Come on. Didn't we kinda' know this already?
A new study indicates that individuals who claim to be “spiritual,” but who lack an allegiance to a specific religion, may, in fact, be more likely to suffer from mental health problems.It seems to me that being spiritual but not religious doesn't pin people down to the rules that they likely seek to avoid but I don't see how they obtain comfort from such a faith, if that's what it can be called.
The research shows that people who embrace spiritualism without religious constructs are at a potential mental-health disadvantage compared to those who are more traditionally religious (or even when compared to those who are atheists and agnostics). In addition to having greater mental health problems, these people are also more likely to take medication to deal with associated issues, the Telegraph reports.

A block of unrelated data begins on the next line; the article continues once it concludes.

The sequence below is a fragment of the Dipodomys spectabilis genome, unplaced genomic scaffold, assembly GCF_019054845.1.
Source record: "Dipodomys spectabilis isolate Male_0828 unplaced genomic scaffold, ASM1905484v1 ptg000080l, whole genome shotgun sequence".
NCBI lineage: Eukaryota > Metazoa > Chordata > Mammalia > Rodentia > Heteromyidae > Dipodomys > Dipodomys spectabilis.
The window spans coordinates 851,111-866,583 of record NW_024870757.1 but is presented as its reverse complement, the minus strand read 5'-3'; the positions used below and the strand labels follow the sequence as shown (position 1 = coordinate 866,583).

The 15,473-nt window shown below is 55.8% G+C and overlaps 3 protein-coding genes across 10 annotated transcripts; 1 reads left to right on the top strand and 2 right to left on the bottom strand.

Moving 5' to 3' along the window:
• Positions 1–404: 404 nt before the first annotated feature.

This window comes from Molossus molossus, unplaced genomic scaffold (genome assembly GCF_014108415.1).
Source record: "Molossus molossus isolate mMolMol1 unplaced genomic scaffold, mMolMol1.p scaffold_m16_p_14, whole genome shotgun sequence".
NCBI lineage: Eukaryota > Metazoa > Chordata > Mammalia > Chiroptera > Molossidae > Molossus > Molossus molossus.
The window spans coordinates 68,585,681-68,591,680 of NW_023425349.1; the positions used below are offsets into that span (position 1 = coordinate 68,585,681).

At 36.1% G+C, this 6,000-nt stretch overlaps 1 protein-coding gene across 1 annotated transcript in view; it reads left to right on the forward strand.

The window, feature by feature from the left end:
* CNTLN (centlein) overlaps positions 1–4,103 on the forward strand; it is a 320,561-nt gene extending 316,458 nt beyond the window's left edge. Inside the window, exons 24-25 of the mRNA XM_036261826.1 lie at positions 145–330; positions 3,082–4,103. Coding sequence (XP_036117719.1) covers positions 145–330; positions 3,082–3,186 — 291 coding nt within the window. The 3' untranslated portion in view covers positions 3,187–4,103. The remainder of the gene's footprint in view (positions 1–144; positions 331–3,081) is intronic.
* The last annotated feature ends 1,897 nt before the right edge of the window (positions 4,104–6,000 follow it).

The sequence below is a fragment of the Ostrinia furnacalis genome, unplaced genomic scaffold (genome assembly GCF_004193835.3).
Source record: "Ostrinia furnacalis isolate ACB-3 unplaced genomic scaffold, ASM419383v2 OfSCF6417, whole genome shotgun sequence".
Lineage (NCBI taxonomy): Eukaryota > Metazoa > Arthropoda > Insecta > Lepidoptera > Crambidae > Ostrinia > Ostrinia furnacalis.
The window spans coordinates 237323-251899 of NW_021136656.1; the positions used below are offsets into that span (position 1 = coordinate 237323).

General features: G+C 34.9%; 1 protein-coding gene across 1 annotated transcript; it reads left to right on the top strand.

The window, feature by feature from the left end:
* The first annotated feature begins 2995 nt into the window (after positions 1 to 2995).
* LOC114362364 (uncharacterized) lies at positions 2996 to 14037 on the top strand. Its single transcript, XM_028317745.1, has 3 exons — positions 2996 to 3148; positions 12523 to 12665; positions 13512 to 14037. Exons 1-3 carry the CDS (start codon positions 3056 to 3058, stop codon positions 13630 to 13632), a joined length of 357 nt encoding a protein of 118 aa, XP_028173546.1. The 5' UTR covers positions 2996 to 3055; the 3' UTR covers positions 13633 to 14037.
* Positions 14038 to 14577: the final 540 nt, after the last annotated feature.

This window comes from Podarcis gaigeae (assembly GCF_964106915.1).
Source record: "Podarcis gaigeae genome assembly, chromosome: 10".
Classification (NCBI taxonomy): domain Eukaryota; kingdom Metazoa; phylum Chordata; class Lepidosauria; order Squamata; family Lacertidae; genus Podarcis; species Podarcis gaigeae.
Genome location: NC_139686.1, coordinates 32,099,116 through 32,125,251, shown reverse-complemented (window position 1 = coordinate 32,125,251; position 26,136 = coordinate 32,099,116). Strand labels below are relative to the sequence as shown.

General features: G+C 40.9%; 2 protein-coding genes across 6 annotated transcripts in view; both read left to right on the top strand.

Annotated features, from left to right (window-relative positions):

The research, which was conducted by Professor Michael King from the University College London, among others, was published in the British Journal of Psychiatry. The shocking study came to the following conclusion: “There is increasing evidence that people who profess spiritual beliefs in the absence of a religious framework are more vulnerable to mental disorder.”
The thing is, the "rules" that people don't like are really just guideposts towards holiness and love. People look at the Commandments as a bunch of "thou shall nots." But I always look at it as similar to getting married. You can look at your vows as saying no to millions of ladies or saying "yes" to one.
So if you look at it that way, if you got married and did't honor your commitment to your wife what comfort could you possibly get from that marriage? To me, being married and unfaithful is similar to being spiritual but not religious.